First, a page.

Germicidal Solutions Highlights

4/2014: CDC Progress Report, Are Hospital Infection Rates Improving?

1/2014: Watch American Ultraviolet at AHR Expo 2014

11/2013: Visit American Ultraviolet at AHR Expo

CDC Progress Report - Are Hospital Infection Rates Improving?

This week we were going to post about springtime allergies and allergens but with the cold weather still remaining this week and the new estimated rate of infection data out we decided to make a last minute adjustment! Stay tuned for next weeks discussion on allergens!

On Wednesday new federal data was released stating that 1 in 25 patients will get a hospital acquired infection (HAI) while in the hospital. This is something that healthcare professionals have been researching and taking very seriously for years. But where did these numbers come from? The Center for Disease Control issued two reports this week, one was a yearly progress report on the fight to lower hospital acquired infection rates and the other from data collected in 2011.

Hospital acquired infections are obviously preventable, but the scary thing is they still happen often. Over 721,000 times a year to 648,000 patients as reported by the CDC in the New England Journal of Medicine, and of those 648,000 about 11% ultimately die for the infection. Those numbers coming from the first report data collected from 183 hospitals in 10 states in 2011.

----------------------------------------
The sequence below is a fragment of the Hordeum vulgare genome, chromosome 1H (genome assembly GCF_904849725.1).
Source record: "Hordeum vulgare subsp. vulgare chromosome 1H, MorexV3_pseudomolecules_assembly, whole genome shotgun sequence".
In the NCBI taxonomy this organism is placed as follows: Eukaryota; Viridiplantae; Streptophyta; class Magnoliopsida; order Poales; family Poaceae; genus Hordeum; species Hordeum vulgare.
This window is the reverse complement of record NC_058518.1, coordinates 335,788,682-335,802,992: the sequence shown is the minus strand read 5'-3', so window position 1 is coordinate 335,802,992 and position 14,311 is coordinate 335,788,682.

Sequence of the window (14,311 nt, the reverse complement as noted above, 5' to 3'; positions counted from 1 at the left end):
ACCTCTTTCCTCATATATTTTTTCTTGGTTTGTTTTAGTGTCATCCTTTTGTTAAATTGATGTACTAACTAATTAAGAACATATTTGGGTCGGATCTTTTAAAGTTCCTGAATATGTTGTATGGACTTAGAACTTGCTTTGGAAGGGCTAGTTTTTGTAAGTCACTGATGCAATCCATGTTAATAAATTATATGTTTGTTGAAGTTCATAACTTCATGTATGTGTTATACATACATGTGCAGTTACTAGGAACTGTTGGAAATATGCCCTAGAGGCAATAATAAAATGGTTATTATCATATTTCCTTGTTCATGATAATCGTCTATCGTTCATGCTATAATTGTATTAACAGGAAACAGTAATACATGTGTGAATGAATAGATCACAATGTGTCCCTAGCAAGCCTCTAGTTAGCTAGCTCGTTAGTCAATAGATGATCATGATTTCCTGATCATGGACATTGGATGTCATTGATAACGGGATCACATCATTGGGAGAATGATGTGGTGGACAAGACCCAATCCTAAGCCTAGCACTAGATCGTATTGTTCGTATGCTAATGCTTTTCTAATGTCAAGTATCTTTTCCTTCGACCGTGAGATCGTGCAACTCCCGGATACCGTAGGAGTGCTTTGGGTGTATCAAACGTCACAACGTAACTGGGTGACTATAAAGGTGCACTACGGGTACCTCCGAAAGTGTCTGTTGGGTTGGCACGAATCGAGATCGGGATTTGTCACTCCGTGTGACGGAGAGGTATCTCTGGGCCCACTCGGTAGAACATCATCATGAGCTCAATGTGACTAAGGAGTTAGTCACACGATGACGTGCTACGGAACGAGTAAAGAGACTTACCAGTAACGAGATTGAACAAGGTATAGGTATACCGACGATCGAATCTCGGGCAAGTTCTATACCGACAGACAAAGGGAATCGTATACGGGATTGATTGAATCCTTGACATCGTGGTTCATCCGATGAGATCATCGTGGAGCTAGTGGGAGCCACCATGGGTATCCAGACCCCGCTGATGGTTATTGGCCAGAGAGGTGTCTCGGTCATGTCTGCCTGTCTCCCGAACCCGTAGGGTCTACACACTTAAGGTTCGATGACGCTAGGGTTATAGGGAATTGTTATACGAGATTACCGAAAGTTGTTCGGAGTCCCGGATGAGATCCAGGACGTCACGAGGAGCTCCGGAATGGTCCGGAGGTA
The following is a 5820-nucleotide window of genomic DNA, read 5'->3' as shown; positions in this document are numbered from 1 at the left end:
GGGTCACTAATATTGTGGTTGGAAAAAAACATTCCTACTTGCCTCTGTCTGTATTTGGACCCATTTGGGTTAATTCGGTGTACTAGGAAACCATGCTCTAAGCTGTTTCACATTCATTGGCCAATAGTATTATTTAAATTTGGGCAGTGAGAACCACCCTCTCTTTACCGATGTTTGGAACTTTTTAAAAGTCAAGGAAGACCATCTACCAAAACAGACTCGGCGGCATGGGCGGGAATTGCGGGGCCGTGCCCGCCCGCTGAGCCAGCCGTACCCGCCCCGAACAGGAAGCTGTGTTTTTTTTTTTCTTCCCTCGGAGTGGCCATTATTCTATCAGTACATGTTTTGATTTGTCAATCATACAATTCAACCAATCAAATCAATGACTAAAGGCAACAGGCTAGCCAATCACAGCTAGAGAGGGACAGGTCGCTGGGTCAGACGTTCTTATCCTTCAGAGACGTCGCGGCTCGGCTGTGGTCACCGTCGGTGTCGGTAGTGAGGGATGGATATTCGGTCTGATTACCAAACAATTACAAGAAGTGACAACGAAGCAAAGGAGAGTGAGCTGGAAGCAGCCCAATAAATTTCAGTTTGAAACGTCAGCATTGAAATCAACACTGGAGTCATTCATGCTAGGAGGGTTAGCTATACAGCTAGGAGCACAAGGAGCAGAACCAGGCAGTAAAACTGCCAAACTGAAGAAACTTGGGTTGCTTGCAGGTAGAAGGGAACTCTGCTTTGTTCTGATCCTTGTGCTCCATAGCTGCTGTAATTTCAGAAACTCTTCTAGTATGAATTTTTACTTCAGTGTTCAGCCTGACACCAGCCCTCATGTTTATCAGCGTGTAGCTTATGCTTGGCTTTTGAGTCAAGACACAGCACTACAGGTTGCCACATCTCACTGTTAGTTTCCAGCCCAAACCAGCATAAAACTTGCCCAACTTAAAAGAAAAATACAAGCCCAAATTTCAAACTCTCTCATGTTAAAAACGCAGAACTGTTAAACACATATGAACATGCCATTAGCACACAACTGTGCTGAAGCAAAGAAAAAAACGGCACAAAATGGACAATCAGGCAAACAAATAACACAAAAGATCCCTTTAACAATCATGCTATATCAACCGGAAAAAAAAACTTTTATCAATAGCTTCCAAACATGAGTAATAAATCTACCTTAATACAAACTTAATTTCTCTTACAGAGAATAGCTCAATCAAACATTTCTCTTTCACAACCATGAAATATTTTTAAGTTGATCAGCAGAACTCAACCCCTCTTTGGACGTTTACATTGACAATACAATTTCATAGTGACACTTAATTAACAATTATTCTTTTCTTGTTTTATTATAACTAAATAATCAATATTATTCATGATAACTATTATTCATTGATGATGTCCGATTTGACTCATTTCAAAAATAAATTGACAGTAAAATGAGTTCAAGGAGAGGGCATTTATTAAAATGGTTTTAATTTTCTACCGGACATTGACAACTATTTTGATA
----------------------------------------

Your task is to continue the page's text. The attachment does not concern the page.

The second report that was released this week focused more directly on where progress has and has not been made. Some numbers were encouraging such as the infection rate of 10 common surgeries declined 20% and tubes placed in the arm, neck, or chest, called central lines, saw a 44% infection rate decline in the years of 2008-2012. Though, in the same time frame urinary catheter infections rose by 4%. Michael Bell, a doctor at the CDC, explains "But the trend looks like there are fewer infections" and "It makes sense because of all the efforts we've made to reduce infections."

The numbers do show development in the right direction for HAI's but many argue that while these are steps in the right direction they are not enough. There are still places of drastic improvement like the limiting of C. diff. Bell went on to explain that there are over 250,000 cases of C. Diff a year with 14,000 deaths.